Even though we still feel sluggish getting back into our Brazil routine, after our US trip, the month of August filled up with events, every weekend. Three of the four are teaching opportunities outside of our region: the ordination of three evangelists (last Sunday), a marriage seminar, and a day-long seminar on order in worship and discipline in the church.
The fourth event, in the state capital, is a birthday party for the daughter of a dear friend whom we consider family. It’s her fifteenth party, which are really big deals here in Brazil. (Used to be a coming-out party.) This one will be a cookout, with some saints from São José dos Campos going. Our friend now lives in São Paulo but continues to meet with the Esplanada congregation here.
We’ll catch a ride with the Esplanada folks who have rented a van to go there and back. Anytime I can avoid driving, I’m for it. Never was a fan of being behind the wheel, after the novelty wore off those first few years of the experience.
Looks like we’ll also hitch a ride to the seminar on order and discipline. It’s a 3-4-hour drive into the interior of the state. Some four or five congregations in the area will have people coming.
So I may feel sluggish, but we’ll have to be up to speed for all these good opportunities.
¶ Not every month is like this one, fortunately. Not that having all these events is bad, by any means. But we’re getting on up in years, adding another notch to age this very month, so it’s time to be slowing down, right?
¶ Seen last week: an article saying people over 40 should work only 3 days a week. Since I long ago passed that age, perhaps I should catch up and work only 1-2 days weekly. That’s good math, isn’t it?
¶ The Olympics are happening just a few hours away from us, in Rio. We don’t do TV, so I’m just reading headlines, like Michael Phelps winning his
20th 25th gold medal. Here, life goes on normally.
Anybody else think that the American team staying on a cruise ship looks bad? Also, giving the finger to a fellow competitor? I suppose with candidates to national leadership speaking trash and lies, and showing only greed and lust for power, the citizens are going to show their crassness as well. Or is this unfair generalization?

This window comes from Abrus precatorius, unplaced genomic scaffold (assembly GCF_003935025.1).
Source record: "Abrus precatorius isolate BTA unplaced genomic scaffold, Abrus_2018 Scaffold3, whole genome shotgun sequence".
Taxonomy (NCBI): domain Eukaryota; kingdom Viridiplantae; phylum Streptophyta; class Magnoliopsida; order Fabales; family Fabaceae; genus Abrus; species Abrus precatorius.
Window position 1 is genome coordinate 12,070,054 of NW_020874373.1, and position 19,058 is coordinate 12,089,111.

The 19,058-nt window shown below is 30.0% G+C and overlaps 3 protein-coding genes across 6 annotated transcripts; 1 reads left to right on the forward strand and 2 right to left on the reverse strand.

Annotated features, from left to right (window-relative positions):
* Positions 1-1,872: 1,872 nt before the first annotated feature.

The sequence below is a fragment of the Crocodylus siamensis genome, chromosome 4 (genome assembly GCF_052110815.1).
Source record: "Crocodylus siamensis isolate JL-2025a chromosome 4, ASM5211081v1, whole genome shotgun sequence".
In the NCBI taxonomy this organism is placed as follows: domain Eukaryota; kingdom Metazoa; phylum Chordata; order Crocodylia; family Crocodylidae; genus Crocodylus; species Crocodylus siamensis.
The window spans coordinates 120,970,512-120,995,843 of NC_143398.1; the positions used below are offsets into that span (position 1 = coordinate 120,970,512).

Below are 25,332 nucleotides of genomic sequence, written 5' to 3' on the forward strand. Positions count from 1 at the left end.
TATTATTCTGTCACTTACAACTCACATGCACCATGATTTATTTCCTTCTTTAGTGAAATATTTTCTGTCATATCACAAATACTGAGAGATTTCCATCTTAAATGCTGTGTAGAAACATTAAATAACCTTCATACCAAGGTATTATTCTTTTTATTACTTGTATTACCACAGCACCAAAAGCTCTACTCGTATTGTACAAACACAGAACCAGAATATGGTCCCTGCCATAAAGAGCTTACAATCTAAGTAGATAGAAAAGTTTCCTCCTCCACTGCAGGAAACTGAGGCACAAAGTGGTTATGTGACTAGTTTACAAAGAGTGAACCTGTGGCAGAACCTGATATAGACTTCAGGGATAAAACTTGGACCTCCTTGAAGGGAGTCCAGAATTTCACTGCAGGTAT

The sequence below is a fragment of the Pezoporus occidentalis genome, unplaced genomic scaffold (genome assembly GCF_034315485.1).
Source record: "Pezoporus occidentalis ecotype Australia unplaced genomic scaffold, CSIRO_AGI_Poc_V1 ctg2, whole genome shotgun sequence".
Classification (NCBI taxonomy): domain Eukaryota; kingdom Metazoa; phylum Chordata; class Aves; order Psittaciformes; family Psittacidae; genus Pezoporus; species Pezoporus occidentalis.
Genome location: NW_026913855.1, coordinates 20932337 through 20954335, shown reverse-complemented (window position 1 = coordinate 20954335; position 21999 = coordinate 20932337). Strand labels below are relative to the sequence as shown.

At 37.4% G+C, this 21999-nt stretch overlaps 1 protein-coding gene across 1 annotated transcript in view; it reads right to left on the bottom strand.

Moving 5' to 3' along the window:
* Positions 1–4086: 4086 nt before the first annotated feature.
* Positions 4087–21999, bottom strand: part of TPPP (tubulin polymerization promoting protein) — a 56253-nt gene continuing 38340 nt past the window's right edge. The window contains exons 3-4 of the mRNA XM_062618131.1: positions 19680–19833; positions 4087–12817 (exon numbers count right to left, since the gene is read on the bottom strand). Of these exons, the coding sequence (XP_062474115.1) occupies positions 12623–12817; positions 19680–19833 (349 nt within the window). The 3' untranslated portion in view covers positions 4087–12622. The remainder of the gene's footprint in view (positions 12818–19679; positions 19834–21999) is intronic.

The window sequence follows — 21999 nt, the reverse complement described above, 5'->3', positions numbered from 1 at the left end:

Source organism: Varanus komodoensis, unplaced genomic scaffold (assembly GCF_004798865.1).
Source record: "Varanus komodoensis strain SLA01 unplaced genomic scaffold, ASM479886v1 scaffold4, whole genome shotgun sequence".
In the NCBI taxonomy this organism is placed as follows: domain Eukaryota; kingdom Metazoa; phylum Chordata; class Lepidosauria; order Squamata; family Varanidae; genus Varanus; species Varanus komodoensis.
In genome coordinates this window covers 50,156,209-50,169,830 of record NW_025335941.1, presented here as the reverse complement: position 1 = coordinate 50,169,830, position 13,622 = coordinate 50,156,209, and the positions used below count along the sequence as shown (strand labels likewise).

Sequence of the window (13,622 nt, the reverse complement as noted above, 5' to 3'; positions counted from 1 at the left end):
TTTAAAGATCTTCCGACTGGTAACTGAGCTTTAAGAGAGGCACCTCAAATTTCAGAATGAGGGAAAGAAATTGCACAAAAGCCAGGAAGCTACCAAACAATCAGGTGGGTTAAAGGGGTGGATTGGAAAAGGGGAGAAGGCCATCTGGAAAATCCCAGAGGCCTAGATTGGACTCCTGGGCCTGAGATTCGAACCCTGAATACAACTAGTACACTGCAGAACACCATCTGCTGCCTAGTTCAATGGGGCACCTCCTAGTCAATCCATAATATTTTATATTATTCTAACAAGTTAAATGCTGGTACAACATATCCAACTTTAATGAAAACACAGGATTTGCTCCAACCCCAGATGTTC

¶ I started to say that “unfair generalization” is a redundancy, but perhaps not all generalizations are unfair. Paul seemed to think at least one was fair. Read Titus 1.12-13. “A certain one of them, in fact, one of their own prophets, said, ‘Cretans are always liars, evil beasts, lazy gluttons.'” Paul agreed with this assessment: “Such testimony is true.” But maybe it takes a Holy Spirit-inspired writer to get a generalization right, reckon?
¶ I got asked, again, yesterday, which country I liked best, Brazil or the US. I gave what is now my standard reply, that each country has its good points and bad. The important thing is to highlight and enjoy the good points of each, and downplay the bad points of each. There are plenty of both.
The latest question came from the owner of a hamburger food truck, who was setting up his operation about 5 pm near my office. He’s been to New Zealand and the US. He gave the impression of wanting to leave Brazil. (We have friends and former neighbors who have.) But he looks like he works hard and does a good job. Yesterday, he was catering to a new business inauguration, so, no, I did not eat there.
¶ Food trucks are now all the rage in São Paulo. With the Internet, you can keep up with where they’ll be parked. If they keep their postings up to date.
¶ To end with, a word of God is best. “Now on the topic of brotherly love you have no need for anyone to write you, for you yourselves are taught by God to love one another” 1 Thes 4.9. God is the real teacher behind all teaching of the gospel. When teaching on love, God is the standard and prime example.